Watch enthusiasts come in many stripes. Some enjoyed taking apart and putting together watches when they were young. For others, knowing what makes a timepiece tick is a distinctly adult affair.
On Sep 8 and 9, the Horological Society of New York (HSNY), a nonprofit organisation, along with The Hour Glass, is holding four watchmaking classes at the Malmaison boutique in Knightsbridge – and it took less than 10 days for all 32 spots to sell out at US$500 (S$682) a person, with interest coming from as far afield as Australia.
One such enthusiast is Ida Lee, a Sydney-based watch collector and contributor to Australian watch review website Remontoire, who will be flying in specially for a class.
“This is the first time HSNY have offered their Horology classes to the public in Asia, and it was by a mix of good fortune and timing that I am able to attend. Attending a HSNY workshop was something I had hoped to do on a US visit; now I won't have to travel quite as far. Australia can feel quite a long way away from the rest of the world, sometimes,” she told CNA Lifestyle via email.
Collectors are sometimes invited to watch factories to observe the production process. It is a chance for them to appreciate the laborious efforts undertaken by watchmakers, technicians, researchers, engineers and craftsmen in order to bring a timepiece to life.
It is one thing to observe a watch being made, but quite another to attempt doing so on one’s own. This is why workshops offered by HSNY and other similar nonprofits around the world are so popular.
Led by Vincent Robert, HSNY’s Director of Travelling Education, each tutorial is four hours long and covers the basics of watchmaking. Students will be taught how to disassemble and reassemble an ETA 6497, a hand-wound mechanical movement used in certain Hamilton, Panerai and Tissot watches. Profits generated from the course fee will go towards the HSNY’s future educational programmes.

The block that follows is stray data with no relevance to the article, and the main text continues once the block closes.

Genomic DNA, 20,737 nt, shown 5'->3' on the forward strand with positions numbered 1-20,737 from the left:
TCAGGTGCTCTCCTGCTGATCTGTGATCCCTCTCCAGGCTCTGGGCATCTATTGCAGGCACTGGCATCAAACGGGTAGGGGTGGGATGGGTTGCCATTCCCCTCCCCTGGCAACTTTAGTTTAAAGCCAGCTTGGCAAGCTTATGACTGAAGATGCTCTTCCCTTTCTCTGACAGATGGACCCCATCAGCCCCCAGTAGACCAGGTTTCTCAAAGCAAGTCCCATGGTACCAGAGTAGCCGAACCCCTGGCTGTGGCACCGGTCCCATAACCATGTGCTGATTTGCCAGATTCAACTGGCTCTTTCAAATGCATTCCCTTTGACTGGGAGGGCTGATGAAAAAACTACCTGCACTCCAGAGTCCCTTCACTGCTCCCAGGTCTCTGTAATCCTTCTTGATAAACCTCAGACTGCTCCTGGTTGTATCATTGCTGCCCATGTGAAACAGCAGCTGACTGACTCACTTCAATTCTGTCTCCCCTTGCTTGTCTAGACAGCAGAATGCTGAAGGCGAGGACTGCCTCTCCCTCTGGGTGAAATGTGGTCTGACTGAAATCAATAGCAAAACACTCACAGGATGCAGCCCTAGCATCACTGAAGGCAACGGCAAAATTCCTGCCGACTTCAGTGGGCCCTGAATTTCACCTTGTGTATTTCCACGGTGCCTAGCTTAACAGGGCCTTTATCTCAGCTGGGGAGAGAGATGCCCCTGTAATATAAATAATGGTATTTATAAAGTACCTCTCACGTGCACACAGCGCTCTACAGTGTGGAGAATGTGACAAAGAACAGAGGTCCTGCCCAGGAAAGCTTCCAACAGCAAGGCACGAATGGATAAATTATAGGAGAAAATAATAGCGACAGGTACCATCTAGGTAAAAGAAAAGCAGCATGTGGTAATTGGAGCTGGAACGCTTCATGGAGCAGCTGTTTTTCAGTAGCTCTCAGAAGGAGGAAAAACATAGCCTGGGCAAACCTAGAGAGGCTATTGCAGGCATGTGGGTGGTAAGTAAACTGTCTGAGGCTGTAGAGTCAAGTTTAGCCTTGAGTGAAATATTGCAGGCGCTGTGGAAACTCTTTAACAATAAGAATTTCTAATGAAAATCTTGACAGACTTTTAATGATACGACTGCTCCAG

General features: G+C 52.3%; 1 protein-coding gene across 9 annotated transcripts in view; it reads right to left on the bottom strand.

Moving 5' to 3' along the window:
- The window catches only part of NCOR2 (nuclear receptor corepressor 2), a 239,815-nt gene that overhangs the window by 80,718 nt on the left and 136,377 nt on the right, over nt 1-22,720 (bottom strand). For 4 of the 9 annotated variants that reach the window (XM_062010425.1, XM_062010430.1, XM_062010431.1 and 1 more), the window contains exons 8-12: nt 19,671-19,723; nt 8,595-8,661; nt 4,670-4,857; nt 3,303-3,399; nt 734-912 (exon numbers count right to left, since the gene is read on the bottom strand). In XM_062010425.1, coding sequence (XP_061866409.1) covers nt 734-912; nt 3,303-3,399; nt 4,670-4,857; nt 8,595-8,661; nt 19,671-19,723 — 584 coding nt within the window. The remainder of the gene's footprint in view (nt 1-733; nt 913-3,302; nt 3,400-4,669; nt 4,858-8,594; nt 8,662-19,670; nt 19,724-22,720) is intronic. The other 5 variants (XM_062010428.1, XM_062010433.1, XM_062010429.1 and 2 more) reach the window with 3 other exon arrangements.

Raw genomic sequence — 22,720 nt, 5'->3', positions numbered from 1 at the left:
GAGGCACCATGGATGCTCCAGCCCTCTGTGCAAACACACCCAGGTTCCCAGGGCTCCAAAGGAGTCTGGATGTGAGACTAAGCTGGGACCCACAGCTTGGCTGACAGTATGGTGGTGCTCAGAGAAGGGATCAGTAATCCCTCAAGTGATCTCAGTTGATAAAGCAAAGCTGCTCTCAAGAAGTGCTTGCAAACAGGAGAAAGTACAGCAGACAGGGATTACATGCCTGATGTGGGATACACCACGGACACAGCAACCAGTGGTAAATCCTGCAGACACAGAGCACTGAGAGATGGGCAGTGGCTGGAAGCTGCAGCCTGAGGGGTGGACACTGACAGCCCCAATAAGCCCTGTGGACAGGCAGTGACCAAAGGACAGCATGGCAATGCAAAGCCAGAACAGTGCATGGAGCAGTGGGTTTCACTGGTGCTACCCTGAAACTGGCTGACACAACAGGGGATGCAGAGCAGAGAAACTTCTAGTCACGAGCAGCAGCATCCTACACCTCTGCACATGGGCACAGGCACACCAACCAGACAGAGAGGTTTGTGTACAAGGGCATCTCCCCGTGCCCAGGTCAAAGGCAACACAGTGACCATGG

There are slight differences between the way classes are conducted in the US and abroad.
“The courses in New York are taught as single one-and-a-half hour courses during weeknights. With the Travelling Education program, we decided to offer the first three classes (Horology 101-103) as a seamless four-hour experience. The core content taught is the same, but the Travelling Education class focuses more on the flowing experience of a full movement disassembly and reassembly such as a watchmaker would face,” Robert told CNA Lifestyle via email.
Local enthusiast Tom Chng, founder of the Singapore Watch Club, was unable to sign up for the classes because of a conflict in his schedule, but he nonetheless applauds initiatives such as this.
“It is encouraging to see a retailer putting an emphasis on educating the public about the art of watchmaking, not just the business aspect of things,” he told CNA Lifestyle. "This is a great way for their customers to learn about the finesse and traditional methods involved in the making of timepieces, and will also provide insights as to why a well-made watch is both significant in cost and sentiment."
For The Hour Glass’s Group Managing Director Michael Tay, the collaboration with HSNY came about organically.
“We have long been admirers of the work that the Horological Society of New York have been engaged in as we, too, share a similar mission – that of advancing watch culture. When the HSNY approached us to support these watchmaking sessions, we accepted without skipping a beat,” he told CNA Lifestyle via email.
The classes, he explained, are a continuation of earlier initiatives like TEMPUS, two exhibitions held in 2004 and 2007 with the aim of developing public appreciation of watch culture.
For watch enthusiasts who are keen to attend such courses, but who missed out this time around, there is hope.
“We’ve had an incredible response to this series, with a number of participants flying in just to participate in it… so definitely it would be of interest to us to continue pursuing it,” said Tay.